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“The ability to lie, the deliberate denial of factual truth, and the capacity to change facts, the ability to act, are interconnected; they owe their existence to the same source, imagination.” –Forensic Architecture

In George Orwell’s 1984, he describes doublethink as “the power of holding two contradictory beliefs in one’s mind simultaneously, and accepting both of them.” The story of misinformation runs long and deep in humankind’s history. But never have the words “alternative facts” and “fake news” enjoyed such coverage in a digital world, where information is so torrential to its consumers. News is critical in our daily routines, whether consumed on a paper or a screen held between one’s hands. We receive filtered news through our screens, often with tailor-made content pushed by our social media and back door algorithms.
In a world where narratives regularly compete for legitimacy, news and entertainment are blurring, and blurring loudly.
Challenging what is comfortable is a risk, but it resists complacency. It is time to speak to the narratives that are being seized by their warped counterparts. How can a space of 4x4x4m address the blurring of facts versus fiction today? Dedicate the space to anything surrounding the production, obfuscation, dispersion or resistance to news, or even ‘fake news’. This can be through challenging an existing typology responsible for generating information, or a metaphorical expression through architecture. Now is the time to be proactive instead of defensive. Now is the time to talk about what we are actually talking about[1].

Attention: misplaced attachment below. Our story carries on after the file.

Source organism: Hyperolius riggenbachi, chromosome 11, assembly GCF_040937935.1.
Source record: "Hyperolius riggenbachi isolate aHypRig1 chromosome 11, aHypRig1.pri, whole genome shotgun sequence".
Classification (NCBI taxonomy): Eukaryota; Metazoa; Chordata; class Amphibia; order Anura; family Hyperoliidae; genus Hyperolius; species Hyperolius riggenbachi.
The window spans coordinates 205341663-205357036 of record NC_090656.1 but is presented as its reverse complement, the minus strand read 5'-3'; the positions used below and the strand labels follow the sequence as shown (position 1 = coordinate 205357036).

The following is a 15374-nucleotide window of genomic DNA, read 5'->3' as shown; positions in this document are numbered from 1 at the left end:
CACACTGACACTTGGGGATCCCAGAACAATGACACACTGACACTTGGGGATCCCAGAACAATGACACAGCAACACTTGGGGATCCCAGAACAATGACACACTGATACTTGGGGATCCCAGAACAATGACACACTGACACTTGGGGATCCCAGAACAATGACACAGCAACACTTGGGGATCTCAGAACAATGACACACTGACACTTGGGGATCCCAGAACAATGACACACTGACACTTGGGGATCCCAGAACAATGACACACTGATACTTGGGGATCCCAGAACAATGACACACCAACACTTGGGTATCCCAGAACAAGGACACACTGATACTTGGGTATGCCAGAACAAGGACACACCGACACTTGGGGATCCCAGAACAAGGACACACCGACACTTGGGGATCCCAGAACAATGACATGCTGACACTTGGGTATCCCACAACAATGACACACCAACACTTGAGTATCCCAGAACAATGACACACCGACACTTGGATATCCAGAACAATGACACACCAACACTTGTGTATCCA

[1] Adichie, Chimamanda Ngozi ‘Now is the time to talk about what we are actually talking about’ New Yorker 12/2016
Brief written by Sabrina Syed

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